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All you can do is try

We’ve done five Ulster bank start up live events to date and shared panels with 20 businesspeople. Talk about butcher baker and candlestick maker! We had business people involved in international software, hair dressing academy, home help, house cleaning, restaurant, hotel, internet business, engineering, accountancy, outsourcing, elearning, transport….

Here are some of the key learnings that have come out for anyone starting or in the early stage of running a business:

1. Don’t be afraid to ask for help
Panellists were pretty well agreeing on the point that there is tons of help out there. But you have to go looking for it and you have to ask for help. Indeed the events have shown that people are more than willing to help and share insights and experiences; that nobody is going to face into a problem that someone else hasn’t overcome. Attendees talked about internets sites like, other networks, state agencies, banks – all are sources of help that can and should be exploited.

2. Be persistent
An example of one businessperson getting the run around by the State agencies highlighted this. The help is out there but it’s fragmented and much of the time wrapped in bureaucracy and unfortunately disinterest by some officials. But you have to keep the head down and wade through…it’s the businesses that are sticking to the task – and not making excuses – that are getting help.

3. Break the job into small manageable tasks
We all knew this as a mantra but it’s worth repeating because there were discussions about some people getting overwhelmed with the apparent size of the job of getting a business off the ground.

4. Have a bit of integrity in what you’re doing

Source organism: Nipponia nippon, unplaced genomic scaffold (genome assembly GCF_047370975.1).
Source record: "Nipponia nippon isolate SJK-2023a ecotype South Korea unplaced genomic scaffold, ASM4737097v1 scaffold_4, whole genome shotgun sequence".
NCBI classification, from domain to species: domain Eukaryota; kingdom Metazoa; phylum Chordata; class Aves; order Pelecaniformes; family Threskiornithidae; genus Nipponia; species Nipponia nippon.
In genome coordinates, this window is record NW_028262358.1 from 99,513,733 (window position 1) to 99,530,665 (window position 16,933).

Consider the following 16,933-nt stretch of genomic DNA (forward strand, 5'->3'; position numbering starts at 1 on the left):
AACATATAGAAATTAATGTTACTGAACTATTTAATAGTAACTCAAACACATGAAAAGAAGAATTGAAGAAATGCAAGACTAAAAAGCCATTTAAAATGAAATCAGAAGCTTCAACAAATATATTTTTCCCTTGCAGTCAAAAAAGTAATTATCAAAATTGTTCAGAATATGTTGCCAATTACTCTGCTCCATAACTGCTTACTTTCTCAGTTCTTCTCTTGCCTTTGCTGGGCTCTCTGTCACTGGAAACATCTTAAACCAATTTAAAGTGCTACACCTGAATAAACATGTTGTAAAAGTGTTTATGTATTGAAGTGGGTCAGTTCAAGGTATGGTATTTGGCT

Having Pride in what you’re doing is the most inspirational theme running through the sessions to date. The lack of integrity in many leadership organisations today seems to have put the need for businesses to provide a bit of leadership and inspiration back onto the agenda in a big way. A number of panellists also talked about stakeholders that the business needed to look after – staff, customers, partners, financiers – as now including the community in which the business exists. This resonated as many compared the drive and mission of the businesses we were talking to with the unseemly rush by vested interests to get their interests looked after in the budgetary bloodbath processes currently playing out in RI and NI.

5. Have a go…you can only fail
All the panellists had this ‘have a go’ trait. They talked about being motivated by getting things done, by starting projects and completing them! The comparison with the USA was made where businesspeople seem to see failure as a badge of honour once the businessman gets back up and dusts himself off to start again.

6. Understanding sales processes
One of the key functional insights that has come from the discussions is the need for founders to understand the sales process in the industry they’re entering. While customer service, quality products, good pricing are paramount, it’s all about sales was an underlying theme. This was applied to not only knowing how customers ticked, how they wanted to interact with the seller, what they were willing to pay, gaining their long term trust and loyalty – it was also applied to being aware of how other stakeholders operated. How getting to know the bank manager or enterprise board official was vital, knowing what made them tick, knowing the pressures they were under, knowing the criteria for getting proposals approved…

7. The need to be positive
This is getting a bit long but one last one worth mentioning was the need to stay positive. This came down to having self belief, surrounding yourself with positive people and finding places (SBC was mentioned here…. yippee!) where you can interact with like minded people!!

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